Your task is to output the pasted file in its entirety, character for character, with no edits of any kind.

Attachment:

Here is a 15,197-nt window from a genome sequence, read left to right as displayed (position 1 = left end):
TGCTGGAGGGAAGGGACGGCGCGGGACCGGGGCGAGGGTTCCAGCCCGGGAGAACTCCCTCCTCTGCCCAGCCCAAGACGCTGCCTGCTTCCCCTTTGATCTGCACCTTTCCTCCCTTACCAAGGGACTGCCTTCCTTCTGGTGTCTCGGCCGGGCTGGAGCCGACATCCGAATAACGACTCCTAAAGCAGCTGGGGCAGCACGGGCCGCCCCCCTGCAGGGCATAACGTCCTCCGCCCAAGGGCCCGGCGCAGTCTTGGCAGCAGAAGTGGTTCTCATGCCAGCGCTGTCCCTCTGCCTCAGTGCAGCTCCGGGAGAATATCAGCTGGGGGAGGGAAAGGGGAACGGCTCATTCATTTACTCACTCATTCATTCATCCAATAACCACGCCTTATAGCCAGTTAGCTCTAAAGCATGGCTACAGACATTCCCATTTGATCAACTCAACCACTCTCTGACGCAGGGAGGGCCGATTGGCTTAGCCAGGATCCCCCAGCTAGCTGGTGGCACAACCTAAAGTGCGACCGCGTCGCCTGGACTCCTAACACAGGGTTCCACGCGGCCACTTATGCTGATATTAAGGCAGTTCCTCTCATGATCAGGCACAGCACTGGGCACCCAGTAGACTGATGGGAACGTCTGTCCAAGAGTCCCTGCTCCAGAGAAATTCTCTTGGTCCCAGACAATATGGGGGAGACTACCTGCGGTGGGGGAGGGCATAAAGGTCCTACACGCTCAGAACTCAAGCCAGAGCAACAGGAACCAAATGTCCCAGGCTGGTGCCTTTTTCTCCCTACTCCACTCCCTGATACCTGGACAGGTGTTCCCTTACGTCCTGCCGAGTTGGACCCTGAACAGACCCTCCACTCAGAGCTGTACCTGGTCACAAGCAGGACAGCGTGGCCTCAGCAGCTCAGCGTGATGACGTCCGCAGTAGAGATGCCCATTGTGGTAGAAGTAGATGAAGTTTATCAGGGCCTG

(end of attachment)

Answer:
Here is a 15,197-nt window from a genome sequence, read left to right as displayed (position 1 = left end):
TGCTGGAGGGAAGGGACGGCGCGGGACCGGGGCGAGGGTTCCAGCCCGGGAGAACTCCCTCCTCTGCCCAGCCCAAGACGCTGCCTGCTTCCCCTTTGATCTGCACCTTTCCTCCCTTACCAAGGGACTGCCTTCCTTCTGGTGTCTCGGCCGGGCTGGAGCCGACATCCGAATAACGACTCCTAAAGCAGCTGGGGCAGCACGGGCCGCCCCCCTGCAGGGCATAACGTCCTCCGCCCAAGGGCCCGGCGCAGTCTTGGCAGCAGAAGTGGTTCTCATGCCAGCGCTGTCCCTCTGCCTCAGTGCAGCTCCGGGAGAATATCAGCTGGGGGAGGGAAAGGGGAACGGCTCATTCATTTACTCACTCATTCATTCATCCAATAACCACGCCTTATAGCCAGTTAGCTCTAAAGCATGGCTACAGACATTCCCATTTGATCAACTCAACCACTCTCTGACGCAGGGAGGGCCGATTGGCTTAGCCAGGATCCCCCAGCTAGCTGGTGGCACAACCTAAAGTGCGACCGCGTCGCCTGGACTCCTAACACAGGGTTCCACGCGGCCACTTATGCTGATATTAAGGCAGTTCCTCTCATGATCAGGCACAGCACTGGGCACCCAGTAGACTGATGGGAACGTCTGTCCAAGAGTCCCTGCTCCAGAGAAATTCTCTTGGTCCCAGACAATATGGGGGAGACTACCTGCGGTGGGGGAGGGCATAAAGGTCCTACACGCTCAGAACTCAAGCCAGAGCAACAGGAACCAAATGTCCCAGGCTGGTGCCTTTTTCTCCCTACTCCACTCCCTGATACCTGGACAGGTGTTCCCTTACGTCCTGCCGAGTTGGACCCTGAACAGACCCTCCACTCAGAGCTGTACCTGGTCACAAGCAGGACAGCGTGGCCTCAGCAGCTCAGCGTGATGACGTCCGCAGTAGAGATGCCCATTGTGGTAGAAGTAGATGAAGTTTATCAGGGCCTG